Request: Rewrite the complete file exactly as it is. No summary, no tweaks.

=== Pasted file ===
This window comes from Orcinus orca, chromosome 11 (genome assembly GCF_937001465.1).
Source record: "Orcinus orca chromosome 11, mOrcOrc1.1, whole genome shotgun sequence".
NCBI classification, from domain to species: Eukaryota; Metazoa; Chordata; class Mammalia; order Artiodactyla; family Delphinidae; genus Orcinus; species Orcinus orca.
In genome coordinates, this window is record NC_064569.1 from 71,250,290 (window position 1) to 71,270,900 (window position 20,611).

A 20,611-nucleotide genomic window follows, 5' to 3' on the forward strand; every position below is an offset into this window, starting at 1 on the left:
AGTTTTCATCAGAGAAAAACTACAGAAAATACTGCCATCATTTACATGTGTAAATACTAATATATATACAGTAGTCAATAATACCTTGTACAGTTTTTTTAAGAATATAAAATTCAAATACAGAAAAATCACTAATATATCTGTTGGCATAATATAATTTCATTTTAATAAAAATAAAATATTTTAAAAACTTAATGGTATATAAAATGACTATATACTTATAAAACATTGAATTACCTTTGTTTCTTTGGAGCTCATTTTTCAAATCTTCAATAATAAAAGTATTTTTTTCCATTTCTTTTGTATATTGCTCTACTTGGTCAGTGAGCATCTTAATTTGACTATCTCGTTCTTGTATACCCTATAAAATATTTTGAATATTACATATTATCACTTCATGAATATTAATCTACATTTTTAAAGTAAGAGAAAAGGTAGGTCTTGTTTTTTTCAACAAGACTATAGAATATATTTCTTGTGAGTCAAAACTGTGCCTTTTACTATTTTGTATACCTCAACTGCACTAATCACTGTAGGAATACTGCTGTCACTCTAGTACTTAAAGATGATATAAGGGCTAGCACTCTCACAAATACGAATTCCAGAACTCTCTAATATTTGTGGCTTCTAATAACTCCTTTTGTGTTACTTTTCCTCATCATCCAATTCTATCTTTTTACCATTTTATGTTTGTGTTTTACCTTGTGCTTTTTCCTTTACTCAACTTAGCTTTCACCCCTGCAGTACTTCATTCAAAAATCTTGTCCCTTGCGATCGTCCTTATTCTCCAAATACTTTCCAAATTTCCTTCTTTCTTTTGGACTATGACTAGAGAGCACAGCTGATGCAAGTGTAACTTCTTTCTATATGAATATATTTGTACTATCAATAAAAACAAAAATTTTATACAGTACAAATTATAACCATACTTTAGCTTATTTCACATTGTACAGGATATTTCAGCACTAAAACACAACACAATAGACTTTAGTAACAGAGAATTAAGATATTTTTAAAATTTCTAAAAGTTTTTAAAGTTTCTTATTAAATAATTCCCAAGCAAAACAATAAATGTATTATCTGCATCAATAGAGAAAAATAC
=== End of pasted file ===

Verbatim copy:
This window comes from Orcinus orca, chromosome 11 (genome assembly GCF_937001465.1).
Source record: "Orcinus orca chromosome 11, mOrcOrc1.1, whole genome shotgun sequence".
NCBI classification, from domain to species: Eukaryota; Metazoa; Chordata; class Mammalia; order Artiodactyla; family Delphinidae; genus Orcinus; species Orcinus orca.
In genome coordinates, this window is record NC_064569.1 from 71,250,290 (window position 1) to 71,270,900 (window position 20,611).

A 20,611-nucleotide genomic window follows, 5' to 3' on the forward strand; every position below is an offset into this window, starting at 1 on the left:
AGTTTTCATCAGAGAAAAACTACAGAAAATACTGCCATCATTTACATGTGTAAATACTAATATATATACAGTAGTCAATAATACCTTGTACAGTTTTTTTAAGAATATAAAATTCAAATACAGAAAAATCACTAATATATCTGTTGGCATAATATAATTTCATTTTAATAAAAATAAAATATTTTAAAAACTTAATGGTATATAAAATGACTATATACTTATAAAACATTGAATTACCTTTGTTTCTTTGGAGCTCATTTTTCAAATCTTCAATAATAAAAGTATTTTTTTCCATTTCTTTTGTATATTGCTCTACTTGGTCAGTGAGCATCTTAATTTGACTATCTCGTTCTTGTATACCCTATAAAATATTTTGAATATTACATATTATCACTTCATGAATATTAATCTACATTTTTAAAGTAAGAGAAAAGGTAGGTCTTGTTTTTTTCAACAAGACTATAGAATATATTTCTTGTGAGTCAAAACTGTGCCTTTTACTATTTTGTATACCTCAACTGCACTAATCACTGTAGGAATACTGCTGTCACTCTAGTACTTAAAGATGATATAAGGGCTAGCACTCTCACAAATACGAATTCCAGAACTCTCTAATATTTGTGGCTTCTAATAACTCCTTTTGTGTTACTTTTCCTCATCATCCAATTCTATCTTTTTACCATTTTATGTTTGTGTTTTACCTTGTGCTTTTTCCTTTACTCAACTTAGCTTTCACCCCTGCAGTACTTCATTCAAAAATCTTGTCCCTTGCGATCGTCCTTATTCTCCAAATACTTTCCAAATTTCCTTCTTTCTTTTGGACTATGACTAGAGAGCACAGCTGATGCAAGTGTAACTTCTTTCTATATGAATATATTTGTACTATCAATAAAAACAAAAATTTTATACAGTACAAATTATAACCATACTTTAGCTTATTTCACATTGTACAGGATATTTCAGCACTAAAACACAACACAATAGACTTTAGTAACAGAGAATTAAGATATTTTTAAAATTTCTAAAAGTTTTTAAAGTTTCTTATTAAATAATTCCCAAGCAAAACAATAAATGTATTATCTGCATCAATAGAGAAAAATAC